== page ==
candlestick

October 1845-July 1846


The Collected Letters, Volume 20


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TC TO JOHN A. CARLYLE ; 30 June 1846; DOI: 10.1215/lt-18460630-TC-JAC-01; CL 20: 217-219


TC TO JOHN A. CARLYLE

Chelsea, 30 june 1846—

My dear Brother,

I should have written to you before now; at all events I might have taken an earlier hour of this day, which has been a very idle one with me, and it is now past nine at night:—however, I have decided not to make bad worse by neglecting my purpose altogether. [And] so here I sit, with Jane and the two candles removed up stairs, and will walk to the Post-Office with a word for you before I sleep.

The Horse, of the sale of which I spoke to you last time with uncertainty, came back to me next day unsold; and is now mine again, and is certainly to go Northward before I part with him. The Paulets, it appears, are in actual want of a horse; will be glad to receive this of mine, if I go thither; to Paulet's therefore I think this animal will go,—taking his passage in the railway most likely. As we have a good bit of the Summer still before us, and are not ill off for money at present, I like this settlement of the question well enough, and expect we shall still find a pennyworth in keeping a riding and vehiculating servant for our wants: but after the Summer is done, I shall desiderate being quit of my equestrian dignity, and do not think I shall soon venture on a riding apparatus for London again. The roads about this region, with so many railways &c, are getting ever more unpleasant for riding; for which too, I suppose, I am getting too old: at any rate the expense and trouble are in a very high proportion indeed to any benefit for health that one can trace in the affair. So much for the “settlement of the Horse.”

The Book Cromwell, as I told you last time, is out, and doing well; the Bookseller was here on Saturday, and paid me for it: so that this too is now all settled. Our other republications, Heroes and the Miscellanies are also gone to press; but about the latter we have still some haggling about prices to transact; in which however I expect the bibliopolic genius will have to yield to mine. I have said £400 for the Miscellanies, and I will make the man comply if I can. As I do not intend to trouble myself with proofsheets for either of these Books, we may consider this likewise as pretty nearly settled.— There remains some fraction of American matter to settle,— Christie is doing an Index for the F. Revn for one thing:—this once done, I am as it were free to quit London, and take m[y] holiday for a little when I like. Christie promises to be ready about Friday; after which another week might finish all that American concern, if I were very diligent at it. But in fact I am not diligent; I am as it were taking my holiday already, and indeed often think, in this fine caller [fresh] weather, I may be as well here as in another place. The day after I wrote (I think), we had our thunderstorm here too; change of wind to the west,—where it still continues, with occasional showers, very brisk and pleasant weather indeed.— — Poor Jane, however, has not been well, and the hot weather lies very hard upon us both: and now that I am go[t] fresh again, she still continues weakly; indeed within the last three days she has got a cold over and above, which however is now abating again. She had settled to set off to Pauletdom on Saturday first, and still talks of going, I to follow in a week or two: but it seems a little uncertain now whether all her punctuality of appointment will prevail for that day. As to my own departure I cannot yet speak of any day or even week (a blaze of hot weather would send me off at once): but I mean in general to go thither, so soon as my miscellany of small tagraggeries here are knit up into any kind of finish.— — This long story with little in it is all I can tell you about our plans or projects at present.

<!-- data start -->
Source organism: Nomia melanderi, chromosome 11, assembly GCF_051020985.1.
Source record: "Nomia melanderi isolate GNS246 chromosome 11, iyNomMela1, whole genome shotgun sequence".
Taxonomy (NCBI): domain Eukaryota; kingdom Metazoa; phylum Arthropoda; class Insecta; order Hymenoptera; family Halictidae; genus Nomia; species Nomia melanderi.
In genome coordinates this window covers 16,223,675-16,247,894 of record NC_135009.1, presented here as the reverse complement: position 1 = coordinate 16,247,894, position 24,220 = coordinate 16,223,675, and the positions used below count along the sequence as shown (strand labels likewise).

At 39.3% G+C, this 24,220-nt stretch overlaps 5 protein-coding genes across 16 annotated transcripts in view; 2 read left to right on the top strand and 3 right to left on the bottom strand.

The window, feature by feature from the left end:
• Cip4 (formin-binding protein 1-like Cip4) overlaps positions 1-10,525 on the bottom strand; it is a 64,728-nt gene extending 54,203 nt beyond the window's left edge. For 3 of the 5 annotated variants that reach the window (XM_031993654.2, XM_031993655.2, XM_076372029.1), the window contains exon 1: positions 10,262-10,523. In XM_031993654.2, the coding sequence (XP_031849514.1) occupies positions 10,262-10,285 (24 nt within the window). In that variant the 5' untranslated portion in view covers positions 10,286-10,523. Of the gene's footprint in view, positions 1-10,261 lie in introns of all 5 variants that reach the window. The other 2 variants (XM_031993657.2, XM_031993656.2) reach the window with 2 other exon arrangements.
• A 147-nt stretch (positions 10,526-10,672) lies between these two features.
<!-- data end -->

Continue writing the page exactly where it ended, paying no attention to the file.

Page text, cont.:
Peel, as you will have heard, is out; has retired in what is considered a very triumphant and promising manner. I and many others think he will probably come in again soon. Above a week ago, taking counsel about the thing, I decided on sending him a Copy of the Cromwell; which I did, along with the Letter here copied; and received the Answer which I also send you to read to my Mother: you can then return the Letters, or keep them safe till we meet.1 It was on the whole a successful adventure this; well received by the “Governor of England”; and expressive of a feeling sincerely enough entertained in my own mind:—all right, therefore, this too.— Today there came all in all in a [word missing] four Yankee Newspapers (Albany, New York) with a wonderful Controversy about me,2— which Jane magnanimously declines to read a word of, really not unwisely I believe: tomorrow or next day I will clip out the passages, and send them for the benefit of Scotsbrig I think. “Di' tha naither ill na' guid.”

I wrote a bit Letter to Jenny, poor little Jenny: I think she will do better in Dumfries; one feels a true sympathy with her in her poor little hadding [dwelling] yonder. This weather, I think, is good for my Mother, and for all affairs at Scotsbrig? I hope before long to see with my own eyes what is going on there. The “Photograph,”—alas, it is never yet done, owing to my own idleness and that of Lawrence;3 but it shall be done by and by if I prosper! That is certain.— One of the things I am busy meditating at present is a Box for Alick,—long promised, now to be performed. I find Liverpool will be the best place to send it from. The Paulets undertake to get it well forwarded: I will tell you more of it next time. Goodnight, dear Brother, dear Mother & you all! T. C.